Consider the subsequent news that came out – the said Constable was involved in at least three indefensible disciplinary cases earlier, which ought to have denied him the right to wear the ‘Uniform’, and consequently, bear weapons of destructive capability. He had shockingly tortured a member of the minority community in custody and hauled up for the same, in 2017. He had withdrawn Rupees 25,000 from a colleague’s card, without authorization. He had also physically assaulted another colleague.
A person with a flexed communal bent of mind, who had committed fraud and violence on another brother-in-arm, would not have survived any one of these shameful accounts in the Indian Armed Forces, let alone all three!
Unironically, he only did what he was very likely to do – he shot his own colleague, sought out three specific people from a minority community, and then selectively killed them, all the while, supposedly mouthing some communal and partisan vitriol.
In the whole melee, the mealy-mouthed charade of contextualising his act (including a mysterious withdrawal of a statement within hours, which had cleared him of any health issues as part of Periodical Medical Examination [PME] of Railway constables) and then neither confirming nor denying the veracity of the shocking videos, made for murky optics.
Secondly, even more damaging than the obvious issue of the quality of some amoral personnel in policing forces, is the plausible communalisation-polarisation that has seemingly afflicted, some members of the ‘Uniform’!
Have the societal-partisan passions and the accompanying agenda of hatemongering crept inside the avowedly apolitical and constitutional realm of the ‘Uniform’? The said constable’s communal rants (videos shared on social media and admittedly, unverified till now) would send shivers down the spine of any truly well-meaning and patriotic (not hyper-nationalist) citizens, who worry about the future of governance and law enforcement agencies, to operate as per constitutional mandate, only.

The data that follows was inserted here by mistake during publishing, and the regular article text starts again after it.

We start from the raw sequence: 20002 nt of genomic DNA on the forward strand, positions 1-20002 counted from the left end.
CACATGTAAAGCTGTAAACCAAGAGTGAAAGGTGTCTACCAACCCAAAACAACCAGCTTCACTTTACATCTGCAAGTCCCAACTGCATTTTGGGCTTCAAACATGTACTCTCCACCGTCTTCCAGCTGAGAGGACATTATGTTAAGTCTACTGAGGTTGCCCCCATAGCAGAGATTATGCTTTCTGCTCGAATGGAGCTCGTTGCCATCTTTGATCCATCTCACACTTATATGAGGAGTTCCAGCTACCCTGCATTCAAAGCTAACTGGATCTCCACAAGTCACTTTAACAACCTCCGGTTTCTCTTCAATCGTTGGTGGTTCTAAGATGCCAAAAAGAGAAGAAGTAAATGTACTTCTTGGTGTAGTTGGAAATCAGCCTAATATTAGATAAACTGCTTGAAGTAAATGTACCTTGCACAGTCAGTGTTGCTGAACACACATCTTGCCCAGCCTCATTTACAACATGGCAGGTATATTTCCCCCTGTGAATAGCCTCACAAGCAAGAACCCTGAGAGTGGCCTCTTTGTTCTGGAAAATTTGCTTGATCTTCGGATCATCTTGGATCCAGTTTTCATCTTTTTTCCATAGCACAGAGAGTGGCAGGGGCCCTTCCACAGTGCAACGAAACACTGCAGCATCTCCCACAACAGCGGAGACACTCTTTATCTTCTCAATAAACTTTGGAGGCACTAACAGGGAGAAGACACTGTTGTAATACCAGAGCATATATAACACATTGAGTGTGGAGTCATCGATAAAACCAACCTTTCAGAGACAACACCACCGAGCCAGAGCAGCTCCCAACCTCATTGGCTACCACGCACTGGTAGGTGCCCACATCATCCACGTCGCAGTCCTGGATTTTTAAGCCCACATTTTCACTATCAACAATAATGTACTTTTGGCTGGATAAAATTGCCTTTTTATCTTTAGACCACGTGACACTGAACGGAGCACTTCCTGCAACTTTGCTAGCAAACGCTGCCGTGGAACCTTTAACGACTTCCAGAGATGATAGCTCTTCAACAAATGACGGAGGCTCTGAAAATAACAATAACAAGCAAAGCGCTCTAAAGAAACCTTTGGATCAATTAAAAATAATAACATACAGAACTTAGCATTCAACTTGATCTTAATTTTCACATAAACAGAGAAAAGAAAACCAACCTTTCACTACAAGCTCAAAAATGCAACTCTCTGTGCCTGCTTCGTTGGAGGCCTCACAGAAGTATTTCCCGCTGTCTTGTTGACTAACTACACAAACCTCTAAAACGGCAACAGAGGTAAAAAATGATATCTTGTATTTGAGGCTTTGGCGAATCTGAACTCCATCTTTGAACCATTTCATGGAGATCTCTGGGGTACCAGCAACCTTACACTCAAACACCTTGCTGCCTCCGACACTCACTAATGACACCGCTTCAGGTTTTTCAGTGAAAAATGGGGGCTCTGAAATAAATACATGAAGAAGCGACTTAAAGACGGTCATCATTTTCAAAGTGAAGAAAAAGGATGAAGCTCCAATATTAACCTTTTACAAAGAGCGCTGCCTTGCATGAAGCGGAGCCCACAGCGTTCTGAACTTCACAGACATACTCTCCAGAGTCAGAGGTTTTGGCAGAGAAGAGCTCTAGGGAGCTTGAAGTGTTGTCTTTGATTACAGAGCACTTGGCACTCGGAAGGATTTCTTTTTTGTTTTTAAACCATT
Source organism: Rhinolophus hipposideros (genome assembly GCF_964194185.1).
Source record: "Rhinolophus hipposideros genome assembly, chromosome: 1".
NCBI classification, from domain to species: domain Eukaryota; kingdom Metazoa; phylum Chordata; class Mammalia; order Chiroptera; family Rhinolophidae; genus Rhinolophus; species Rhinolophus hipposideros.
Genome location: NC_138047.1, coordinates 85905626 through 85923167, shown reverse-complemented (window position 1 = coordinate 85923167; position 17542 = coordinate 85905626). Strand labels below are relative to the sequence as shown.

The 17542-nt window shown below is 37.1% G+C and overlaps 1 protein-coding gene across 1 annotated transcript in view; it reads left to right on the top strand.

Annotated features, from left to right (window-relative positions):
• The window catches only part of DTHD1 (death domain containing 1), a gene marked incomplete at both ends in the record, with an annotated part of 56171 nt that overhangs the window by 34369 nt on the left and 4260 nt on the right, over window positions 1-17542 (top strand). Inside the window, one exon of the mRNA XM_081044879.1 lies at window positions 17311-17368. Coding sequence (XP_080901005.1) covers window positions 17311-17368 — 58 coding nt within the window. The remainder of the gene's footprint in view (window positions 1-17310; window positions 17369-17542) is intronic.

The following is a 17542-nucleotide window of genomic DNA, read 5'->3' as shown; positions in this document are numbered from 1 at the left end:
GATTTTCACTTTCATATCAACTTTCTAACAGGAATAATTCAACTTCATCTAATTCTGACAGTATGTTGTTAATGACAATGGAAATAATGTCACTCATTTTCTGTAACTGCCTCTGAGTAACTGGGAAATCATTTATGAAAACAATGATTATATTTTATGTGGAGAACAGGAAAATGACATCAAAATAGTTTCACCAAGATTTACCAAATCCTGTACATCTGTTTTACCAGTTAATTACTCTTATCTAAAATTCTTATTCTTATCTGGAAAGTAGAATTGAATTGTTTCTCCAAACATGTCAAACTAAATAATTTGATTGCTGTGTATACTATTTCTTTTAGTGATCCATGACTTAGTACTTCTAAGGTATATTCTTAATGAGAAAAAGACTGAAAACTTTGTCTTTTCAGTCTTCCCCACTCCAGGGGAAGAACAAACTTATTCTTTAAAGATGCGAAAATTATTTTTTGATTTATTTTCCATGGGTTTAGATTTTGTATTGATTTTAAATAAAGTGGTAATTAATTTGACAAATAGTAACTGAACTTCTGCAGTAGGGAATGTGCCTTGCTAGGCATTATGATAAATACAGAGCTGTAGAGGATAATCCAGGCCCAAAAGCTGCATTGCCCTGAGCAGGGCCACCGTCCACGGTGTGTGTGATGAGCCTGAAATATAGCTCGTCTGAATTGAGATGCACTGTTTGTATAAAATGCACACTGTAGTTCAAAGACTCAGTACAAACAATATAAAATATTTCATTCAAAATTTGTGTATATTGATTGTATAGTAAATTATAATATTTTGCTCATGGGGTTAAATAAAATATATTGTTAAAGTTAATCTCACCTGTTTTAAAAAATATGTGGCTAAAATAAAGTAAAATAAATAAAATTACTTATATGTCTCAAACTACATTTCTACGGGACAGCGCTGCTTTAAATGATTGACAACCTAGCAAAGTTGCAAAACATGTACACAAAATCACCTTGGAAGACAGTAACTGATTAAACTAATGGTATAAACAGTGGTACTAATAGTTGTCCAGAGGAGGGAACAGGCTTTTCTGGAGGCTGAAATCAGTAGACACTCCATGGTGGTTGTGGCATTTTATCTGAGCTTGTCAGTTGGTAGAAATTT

Protector or Predator?
Are we even surprised (or the least bit concerned) as to why many across the nation, from Manipur to Nuh, or even those travelling on Jaipur-Mumbai train, would hereinafter look at the protector as the predator?
Have we got so carried away with the project of ‘Bollywoodising’ the sober imagery of the soldier to such an extent, that they are increasingly seen in a certain partisan or communal colour, nowadays?
Have the regrettable consequences of a deeply partisan or even communal sentiment metastasizing into the rarefied air of cantonments and barracks, dawned on the reckless politicians and their fiery spokespersons and poisonous IT cells?
Let us hope and pray that the findings into this horrific incident only point toward individual culpability or derangement, and not onto the larger ‘environmental’ or institutional malaise.
Most importantly, one wonders about the lack of enthusiasm and interest in pursuing a story of such magnitude and implications, by the media.
It is symptomatic of the distrust and rot that manifests in policing from Manipur to Nuh, and therefore it is hardly surprising that it is invariably the still apolitical (and proudly so) Indian Armed Forces, who are requisitioned to bring back peace and trust, as the proverbial ‘last resort’ of the sovereign.
Constable Chetan Singh, as a metaphor, would not have survived the Indian Armed Forces to be able to do as he did, ultimately. He wouldn’t have survived for some reasons, and the policing forces need to replicate those exact reasons in Manipur, Nuh, or even in trains.
The media on its part must follow a story in its logical suggestions and conclusions, even if it were to paint many of those in power, in a dim light. The day media steels its spine, everything and everyone starts becoming more accountable, responsible, and even answerable.
(The author is a Former Lt Governor of Andaman & Nicobar Islands and Puducherry. This is an opinion piece and the views expressed above are the author’s own. The Quint neither endorses nor is responsible for the same.)